Raviv Y, D’Ovidio F, Pierre A, et al. Prevalence of gastroparesis before and after lung transplantation and its association with lung allograft outcomes. Clin Transplant. 2012;26:133–142.CrossRefGoogle Scholar
  11. 11.
    Faraj J, Melander O, Sundkvist G, et al. Oesophageal dysmotility, delayed gastric emptying and gastrointestinal symptoms in patients with diabetes mellitus. Diabet Med. 2007;24:1235–1239.CrossRefGoogle Scholar
  12. 12.
    Ohlsson B, Melander O, Thorsson O, Olsson R, Ekberg O, Sundkvist G. Oesophageal dysmotility, delayed gastric emptying and autonomic neuropathy correlate to disturbed glucose homeostasis. Diabetologia. 2006;49:2010–2014.CrossRefGoogle Scholar
  13. 13.
    Lowe HJ, Ferris TA, Hernandez PM, Weber SC. STRIDE—an integrated standards-based translational research informatics platform. AMIA Annu Symp Proc. 2009;2009:391–395.PubMedPubMedCentralGoogle Scholar
  14. 14.
    Abell TL, Camilleri M, Donohoe K, et al. Consensus recommendations for gastric emptying scintigraphy: a joint report of the American Neurogastroenterology and Motility Society and the Society of Nuclear Medicine. J Nucl Med Technol. 2008;36:44–54.CrossRefGoogle Scholar
  15. 15.
    Kahrilas PJ, Bredenoord AJ, Fox M, et al. The Chicago Classification of esophageal motility disorders, v3.0. Neurogastroenterol Motil. 2015;27:160–174.CrossRefGoogle Scholar
  16. 16.
    Sato H, Takahashi K, Nakajima N, et al. Full-layer mucosal histology in achalasia: Histological epithelial wave is characteristic in “pinstripe pattern”-positive achalasia. Neurogastroenterol Motil. 2018;. Scholar
  17. 17.
    Putra J, Muller KE, Hussain ZH, et al. Lymphocytic esophagitis in nonachalasia primary esophageal motility disorders: improved criteria, prevalence, strength of association, and natural history. Am J Surg Pathol. 2016;40:1679–1685.CrossRefGoogle Scholar
  18. 18.
    Grover M, Bernard CE, Pasricha PJ, et al. Clinical-histological associations in gastroparesis: results from the Gastroparesis Clinical Research Consortium. Neurogastroenterol Motil. 2012;24:531–539, e249.CrossRefGoogle Scholar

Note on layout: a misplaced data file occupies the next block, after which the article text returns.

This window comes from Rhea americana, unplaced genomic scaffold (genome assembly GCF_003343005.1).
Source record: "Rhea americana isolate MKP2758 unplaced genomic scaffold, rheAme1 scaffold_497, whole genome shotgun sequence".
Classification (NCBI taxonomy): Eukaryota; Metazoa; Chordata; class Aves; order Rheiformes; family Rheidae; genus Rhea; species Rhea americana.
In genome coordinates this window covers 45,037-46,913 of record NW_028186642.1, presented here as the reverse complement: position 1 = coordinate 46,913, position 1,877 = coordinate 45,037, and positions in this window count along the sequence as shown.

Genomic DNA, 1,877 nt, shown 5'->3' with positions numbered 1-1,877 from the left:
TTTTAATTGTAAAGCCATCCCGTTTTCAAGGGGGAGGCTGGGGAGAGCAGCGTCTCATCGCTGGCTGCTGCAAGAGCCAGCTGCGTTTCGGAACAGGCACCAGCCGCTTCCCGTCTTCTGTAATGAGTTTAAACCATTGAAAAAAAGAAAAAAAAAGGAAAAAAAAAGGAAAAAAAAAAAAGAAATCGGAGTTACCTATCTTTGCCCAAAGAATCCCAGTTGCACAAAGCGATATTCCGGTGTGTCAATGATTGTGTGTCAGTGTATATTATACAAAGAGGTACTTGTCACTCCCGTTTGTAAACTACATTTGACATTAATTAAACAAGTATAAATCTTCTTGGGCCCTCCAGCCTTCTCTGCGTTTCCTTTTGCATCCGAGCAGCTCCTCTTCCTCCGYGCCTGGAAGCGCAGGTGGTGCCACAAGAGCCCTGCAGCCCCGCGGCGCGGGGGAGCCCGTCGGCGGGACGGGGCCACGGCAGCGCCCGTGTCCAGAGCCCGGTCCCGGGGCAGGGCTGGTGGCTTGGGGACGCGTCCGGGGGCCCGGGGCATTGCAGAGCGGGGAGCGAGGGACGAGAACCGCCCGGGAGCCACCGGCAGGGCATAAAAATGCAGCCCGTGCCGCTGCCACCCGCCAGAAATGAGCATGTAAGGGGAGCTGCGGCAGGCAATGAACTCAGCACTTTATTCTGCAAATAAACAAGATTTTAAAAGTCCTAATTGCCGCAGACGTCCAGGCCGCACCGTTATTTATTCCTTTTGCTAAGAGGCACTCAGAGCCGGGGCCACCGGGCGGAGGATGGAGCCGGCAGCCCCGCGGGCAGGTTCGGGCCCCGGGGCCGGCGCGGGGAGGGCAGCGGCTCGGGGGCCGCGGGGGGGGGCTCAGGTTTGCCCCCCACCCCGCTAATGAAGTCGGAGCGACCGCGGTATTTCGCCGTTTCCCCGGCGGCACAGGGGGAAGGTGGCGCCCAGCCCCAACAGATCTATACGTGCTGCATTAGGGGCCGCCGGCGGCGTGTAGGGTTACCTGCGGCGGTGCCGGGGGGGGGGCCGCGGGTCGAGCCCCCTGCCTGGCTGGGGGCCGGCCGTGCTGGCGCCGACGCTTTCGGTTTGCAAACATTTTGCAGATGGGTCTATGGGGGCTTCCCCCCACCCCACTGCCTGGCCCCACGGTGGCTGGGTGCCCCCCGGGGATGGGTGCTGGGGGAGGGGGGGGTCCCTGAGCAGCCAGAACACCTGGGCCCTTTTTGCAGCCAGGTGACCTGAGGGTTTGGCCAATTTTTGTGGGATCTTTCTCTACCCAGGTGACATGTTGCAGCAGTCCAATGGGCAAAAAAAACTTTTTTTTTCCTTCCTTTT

19. 19.
    Lawal A, Barboi A, Krasnow A, Hellman R, Jaradeh S, Massey BT. Rapid gastric emptying is more common than gastroparesis in patients with autonomic dysfunction. Am J Gastroenterol. 2007;102:618–623.CrossRefGoogle Scholar
  20. 20.
    Malik Z, Sankineni A, Parkman HP. Assessing pyloric sphincter pathophysiology using EndoFLIP in patients with gastroparesis. Neurogastroenterol Motil. 2015;27:524–531.CrossRefGoogle Scholar
  21. 21.
    Khashab MA, Ngamruengphong S, Carr-Locke D, et al. Gastric per-oral endoscopic myotomy for refractory gastroparesis: results from the first multicenter study on endoscopic pyloromyotomy (with video). Gastrointest Endosc. 2017;85:123–128.CrossRefGoogle Scholar
  22. 22.
    Arts J, Holvoet L, Caenepeel P, et al. Clinical trial: a randomized-controlled crossover study of intrapyloric injection of botulinum toxin in gastroparesis. Aliment Pharmacol Ther. 2007;26:1251–1258.CrossRefGoogle Scholar
  23. 23.
    Friedenberg FK, Palit A, Parkman HP, Hanlon A, Nelson DB. Botulinum toxin A for the treatment of delayed gastric emptying. Am J Gastroenterol. 2008;103:416–423.CrossRefGoogle Scholar
  24. 24.
    Pandolfino JE, Gawron AJ. Achalasia: a systematic review. JAMA. 2015;313:1841–1852.CrossRefGoogle Scholar

Copyright information

© Springer Science+Business Media, LLC, part of Springer Nature 2018

Authors and Affiliations

  • Thomas A. Zikos
    • 1
    Email author
  • John O. Clarke
    • 1
  • George Triadafilopoulos
    • 1
  • Kirsten A. Regalia
    • 1
  • Irene S. Sonu
    • 1
  • Nielsen Q. Fernandez-Becker
    • 1
  • Monica C. Nandwani
    • 1
  • Linda A. Nguyen
    • 1
  1. 1.Stanford Multidimensional Program for Innovation and Research in the Esophagus (S-MPIRE), Division of Gastroenterology and HepatologyStanford University School of MedicineStanfordUSA

Personalised recommendations